Garden Club welcomes women’s rights leader

You may think of farm and garden clubs as doing simply that, farming and gardening. But in actuality they do far more, including supporting women’s rights.
On Monday, Oct. 20 the Clarkston Farm and Garden Club and the Springfield Branch of the Women’s National Farm and Garden Club welcomed a longtime leader in women’s rights, Margaret Cadzow of the National Federation of Women’s Institute of England.
A small group of about six ladies introduced Cadzow to Clarkston with a luncheon at the Clarkston Cafe, a tour down Main Street, led by Toni Smith of the Clarkston Historical Society, followed by dessert at the Clarkston Union.
Cadzow is a participant of the Grace E. Frysinger Exchange, a program that allows one Farm and Garden member from the United States and one member from a similar affiliated group from a selected country to each spend a month traveling through the other’s country, staying in members’ homes, sharing culture, and strengthening support of women’s issues. Cadzow is exchanging with Audrey Ehrler of New York.
The exchange is funded through an endowment to the Women’s National Farm and Garden Association, the parent organization to the Clarkston and Springfield groups. Established in 1957, the swap takes place every three years and, in recent years, have included the countries of Ireland, Malaysia and South Africa.
“The thread that binds Clarkston and Springfield women and their organizations with Margaret Cadzow and her organization, and groups in Malaysia, South Africa and many other countries is each group’s common concern for and financial support for women’s rights and welfare especially in underdeveloped areas of the world,” Mary Jane Scharfenkamp said, a member of the Clarkston club. “Each of these groups has banded together and pooled its resources under a parent organization, London-based Associated Country Women of the World (ACWW), to stretch its pennies more effectively.”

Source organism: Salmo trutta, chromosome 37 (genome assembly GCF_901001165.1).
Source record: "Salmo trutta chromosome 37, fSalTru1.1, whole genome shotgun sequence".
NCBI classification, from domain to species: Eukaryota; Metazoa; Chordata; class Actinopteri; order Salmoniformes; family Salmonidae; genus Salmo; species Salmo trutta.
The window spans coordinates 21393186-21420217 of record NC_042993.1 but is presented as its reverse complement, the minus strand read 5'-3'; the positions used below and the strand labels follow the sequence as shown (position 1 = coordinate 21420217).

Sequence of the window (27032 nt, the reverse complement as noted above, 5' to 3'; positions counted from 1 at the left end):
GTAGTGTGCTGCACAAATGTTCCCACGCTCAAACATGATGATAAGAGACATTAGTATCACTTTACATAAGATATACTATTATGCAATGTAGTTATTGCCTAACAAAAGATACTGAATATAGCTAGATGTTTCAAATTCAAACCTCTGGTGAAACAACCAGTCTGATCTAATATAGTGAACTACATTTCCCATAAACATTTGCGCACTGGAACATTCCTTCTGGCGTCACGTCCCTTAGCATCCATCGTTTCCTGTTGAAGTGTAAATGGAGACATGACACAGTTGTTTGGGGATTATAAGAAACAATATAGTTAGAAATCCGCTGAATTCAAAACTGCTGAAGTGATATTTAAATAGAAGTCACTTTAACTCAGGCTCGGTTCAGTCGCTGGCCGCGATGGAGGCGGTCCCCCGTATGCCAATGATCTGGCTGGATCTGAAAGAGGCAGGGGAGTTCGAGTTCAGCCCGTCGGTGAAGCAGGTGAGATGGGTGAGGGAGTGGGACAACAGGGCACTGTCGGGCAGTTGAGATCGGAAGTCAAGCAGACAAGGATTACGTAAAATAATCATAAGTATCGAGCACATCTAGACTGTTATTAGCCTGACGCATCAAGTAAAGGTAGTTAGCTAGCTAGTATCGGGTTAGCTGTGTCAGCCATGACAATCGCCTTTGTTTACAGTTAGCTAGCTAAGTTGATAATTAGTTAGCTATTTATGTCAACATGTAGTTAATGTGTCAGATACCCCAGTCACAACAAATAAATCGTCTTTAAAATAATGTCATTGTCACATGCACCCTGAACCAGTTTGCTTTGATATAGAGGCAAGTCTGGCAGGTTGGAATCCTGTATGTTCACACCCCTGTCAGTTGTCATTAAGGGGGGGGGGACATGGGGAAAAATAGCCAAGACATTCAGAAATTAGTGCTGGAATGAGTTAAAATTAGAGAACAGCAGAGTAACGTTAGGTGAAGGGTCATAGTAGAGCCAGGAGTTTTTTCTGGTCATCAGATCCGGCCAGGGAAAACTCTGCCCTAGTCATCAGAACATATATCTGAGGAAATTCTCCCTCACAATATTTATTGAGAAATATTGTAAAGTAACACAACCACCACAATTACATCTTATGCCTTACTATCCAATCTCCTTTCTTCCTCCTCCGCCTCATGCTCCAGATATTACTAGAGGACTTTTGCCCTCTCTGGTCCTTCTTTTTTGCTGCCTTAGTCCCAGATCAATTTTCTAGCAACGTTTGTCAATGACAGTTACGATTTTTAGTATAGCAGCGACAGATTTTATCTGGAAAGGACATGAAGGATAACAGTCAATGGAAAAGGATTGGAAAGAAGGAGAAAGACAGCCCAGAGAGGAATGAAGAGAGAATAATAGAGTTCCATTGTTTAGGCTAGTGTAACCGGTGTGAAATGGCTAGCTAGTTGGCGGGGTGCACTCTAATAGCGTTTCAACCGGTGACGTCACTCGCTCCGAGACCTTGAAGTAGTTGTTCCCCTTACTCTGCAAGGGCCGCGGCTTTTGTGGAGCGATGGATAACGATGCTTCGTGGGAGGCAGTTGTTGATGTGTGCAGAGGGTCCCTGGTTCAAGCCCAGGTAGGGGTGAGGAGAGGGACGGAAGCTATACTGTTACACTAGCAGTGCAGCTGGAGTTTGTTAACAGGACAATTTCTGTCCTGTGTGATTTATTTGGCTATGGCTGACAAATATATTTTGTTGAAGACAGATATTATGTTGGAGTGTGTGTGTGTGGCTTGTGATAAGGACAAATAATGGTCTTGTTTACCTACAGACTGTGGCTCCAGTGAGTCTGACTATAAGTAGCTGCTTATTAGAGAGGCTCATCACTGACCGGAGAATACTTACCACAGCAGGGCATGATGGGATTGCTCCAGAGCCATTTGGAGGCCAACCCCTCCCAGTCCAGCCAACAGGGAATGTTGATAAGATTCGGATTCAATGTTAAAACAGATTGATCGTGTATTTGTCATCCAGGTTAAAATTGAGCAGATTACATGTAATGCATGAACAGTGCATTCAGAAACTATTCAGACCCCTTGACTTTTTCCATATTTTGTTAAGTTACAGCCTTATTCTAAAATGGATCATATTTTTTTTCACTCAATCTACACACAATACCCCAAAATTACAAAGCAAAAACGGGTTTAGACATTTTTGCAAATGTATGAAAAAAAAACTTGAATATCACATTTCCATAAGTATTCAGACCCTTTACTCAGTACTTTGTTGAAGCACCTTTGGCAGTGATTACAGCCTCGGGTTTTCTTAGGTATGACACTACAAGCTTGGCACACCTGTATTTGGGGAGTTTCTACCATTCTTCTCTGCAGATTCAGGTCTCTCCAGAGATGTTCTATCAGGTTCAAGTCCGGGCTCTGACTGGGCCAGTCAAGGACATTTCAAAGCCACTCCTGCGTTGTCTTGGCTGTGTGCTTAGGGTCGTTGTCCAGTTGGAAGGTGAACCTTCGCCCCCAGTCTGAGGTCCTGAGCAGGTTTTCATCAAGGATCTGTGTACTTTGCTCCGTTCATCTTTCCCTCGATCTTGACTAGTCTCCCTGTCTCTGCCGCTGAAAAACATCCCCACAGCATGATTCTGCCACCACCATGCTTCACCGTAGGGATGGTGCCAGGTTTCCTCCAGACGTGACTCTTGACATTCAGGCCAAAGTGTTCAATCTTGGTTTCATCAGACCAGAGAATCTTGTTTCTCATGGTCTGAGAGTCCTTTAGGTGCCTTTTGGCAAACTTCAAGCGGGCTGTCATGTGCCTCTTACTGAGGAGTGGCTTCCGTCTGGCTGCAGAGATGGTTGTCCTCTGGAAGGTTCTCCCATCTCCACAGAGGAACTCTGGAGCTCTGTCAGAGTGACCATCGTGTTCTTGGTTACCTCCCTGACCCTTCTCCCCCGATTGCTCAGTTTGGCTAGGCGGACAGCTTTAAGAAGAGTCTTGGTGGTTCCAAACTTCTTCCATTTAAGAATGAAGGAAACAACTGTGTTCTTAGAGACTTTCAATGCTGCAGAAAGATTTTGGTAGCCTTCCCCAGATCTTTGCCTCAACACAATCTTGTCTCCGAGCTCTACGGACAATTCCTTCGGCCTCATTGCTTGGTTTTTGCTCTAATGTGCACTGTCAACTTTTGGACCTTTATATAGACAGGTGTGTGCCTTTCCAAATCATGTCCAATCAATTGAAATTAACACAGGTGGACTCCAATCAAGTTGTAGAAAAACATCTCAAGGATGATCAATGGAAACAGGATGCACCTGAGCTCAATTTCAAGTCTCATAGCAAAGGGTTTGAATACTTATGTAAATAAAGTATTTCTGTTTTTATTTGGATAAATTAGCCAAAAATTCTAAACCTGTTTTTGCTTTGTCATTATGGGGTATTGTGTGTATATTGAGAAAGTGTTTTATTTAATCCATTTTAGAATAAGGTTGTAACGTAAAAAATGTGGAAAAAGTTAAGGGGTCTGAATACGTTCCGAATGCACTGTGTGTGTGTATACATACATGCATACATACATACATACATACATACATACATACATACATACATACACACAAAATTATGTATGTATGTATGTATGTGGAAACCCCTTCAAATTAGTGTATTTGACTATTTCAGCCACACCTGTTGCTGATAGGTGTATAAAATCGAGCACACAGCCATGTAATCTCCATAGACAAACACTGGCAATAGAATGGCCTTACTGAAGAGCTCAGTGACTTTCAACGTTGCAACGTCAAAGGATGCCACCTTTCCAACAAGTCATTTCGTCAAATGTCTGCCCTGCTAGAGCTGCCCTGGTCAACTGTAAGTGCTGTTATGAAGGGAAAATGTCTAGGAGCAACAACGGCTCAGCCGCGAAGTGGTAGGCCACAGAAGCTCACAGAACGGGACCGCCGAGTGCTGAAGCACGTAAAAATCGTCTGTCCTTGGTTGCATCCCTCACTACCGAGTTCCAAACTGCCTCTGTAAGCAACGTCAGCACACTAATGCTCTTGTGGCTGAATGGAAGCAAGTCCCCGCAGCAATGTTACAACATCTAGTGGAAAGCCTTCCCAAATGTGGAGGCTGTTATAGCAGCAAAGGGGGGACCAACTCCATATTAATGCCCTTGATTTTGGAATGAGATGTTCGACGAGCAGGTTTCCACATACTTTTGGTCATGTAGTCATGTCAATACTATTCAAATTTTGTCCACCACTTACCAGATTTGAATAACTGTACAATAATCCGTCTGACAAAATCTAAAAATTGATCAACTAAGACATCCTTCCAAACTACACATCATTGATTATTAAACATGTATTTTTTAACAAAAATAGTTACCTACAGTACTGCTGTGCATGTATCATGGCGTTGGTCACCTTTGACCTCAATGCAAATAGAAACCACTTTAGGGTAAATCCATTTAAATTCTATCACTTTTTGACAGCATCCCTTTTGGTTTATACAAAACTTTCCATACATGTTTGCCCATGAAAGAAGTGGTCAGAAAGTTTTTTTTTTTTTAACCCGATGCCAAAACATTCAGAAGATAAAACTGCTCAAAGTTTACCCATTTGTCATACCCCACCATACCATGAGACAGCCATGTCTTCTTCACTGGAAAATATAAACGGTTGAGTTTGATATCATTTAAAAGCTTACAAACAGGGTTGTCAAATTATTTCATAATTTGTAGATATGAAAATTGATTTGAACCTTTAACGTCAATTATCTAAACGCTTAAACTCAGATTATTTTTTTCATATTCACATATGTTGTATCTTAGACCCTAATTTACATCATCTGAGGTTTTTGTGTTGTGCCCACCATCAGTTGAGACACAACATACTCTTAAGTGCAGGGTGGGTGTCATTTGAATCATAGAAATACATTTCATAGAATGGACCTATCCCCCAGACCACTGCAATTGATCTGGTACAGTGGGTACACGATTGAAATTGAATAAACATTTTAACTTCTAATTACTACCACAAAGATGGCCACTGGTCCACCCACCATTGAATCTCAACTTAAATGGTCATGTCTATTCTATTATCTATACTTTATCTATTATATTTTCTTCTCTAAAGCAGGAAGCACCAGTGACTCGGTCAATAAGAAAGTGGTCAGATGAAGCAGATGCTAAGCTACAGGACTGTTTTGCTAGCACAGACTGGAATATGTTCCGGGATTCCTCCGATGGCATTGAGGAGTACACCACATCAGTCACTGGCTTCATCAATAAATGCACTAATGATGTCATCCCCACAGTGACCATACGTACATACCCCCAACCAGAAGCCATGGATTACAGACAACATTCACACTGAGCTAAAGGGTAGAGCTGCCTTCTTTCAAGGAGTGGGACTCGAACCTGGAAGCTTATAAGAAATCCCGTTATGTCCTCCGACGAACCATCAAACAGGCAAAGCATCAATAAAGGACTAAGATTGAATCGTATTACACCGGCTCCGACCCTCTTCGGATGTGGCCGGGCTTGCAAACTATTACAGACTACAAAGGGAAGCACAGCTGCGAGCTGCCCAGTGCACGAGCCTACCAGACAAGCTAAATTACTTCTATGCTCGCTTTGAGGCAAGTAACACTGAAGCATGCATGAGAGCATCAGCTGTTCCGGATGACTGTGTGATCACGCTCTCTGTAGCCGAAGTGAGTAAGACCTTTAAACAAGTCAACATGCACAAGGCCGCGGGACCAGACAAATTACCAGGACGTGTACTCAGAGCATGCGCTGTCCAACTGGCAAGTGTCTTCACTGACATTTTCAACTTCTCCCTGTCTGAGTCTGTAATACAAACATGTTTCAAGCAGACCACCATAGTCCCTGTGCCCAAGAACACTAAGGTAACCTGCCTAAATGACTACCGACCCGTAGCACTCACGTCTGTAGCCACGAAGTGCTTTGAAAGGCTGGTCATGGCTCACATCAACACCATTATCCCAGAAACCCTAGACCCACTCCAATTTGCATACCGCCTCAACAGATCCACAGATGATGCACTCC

Pennies For Friendship, a tradition that began in the 1930’s, funds ACWW efforts.
“The penny, or in its place, the smallest coin of each affiliated group’s country, symbolized a donation that every woman could afford to give to support and address issues threatening women,” Sharfenkamp said. “Clarkston Garden Club members ‘pass the hat’ at each meeting.”
The ACWW efforts have, in one example, led to the establishment of a representative for women’s rights at the United Nations.
Cadzow is the national ACWW representative for England and Wales, and is a member of the ACWW Agriculture Committee. During her visit, she shared with local members ACWW funds have gone to help women and children in developing countries achieve fundamental necessities — water, sanitation, child care, schools and more.
“It’s nice to know the money we’ve sent has really helped support issues in women’s rights throughout the world,” Scharfenkamp said.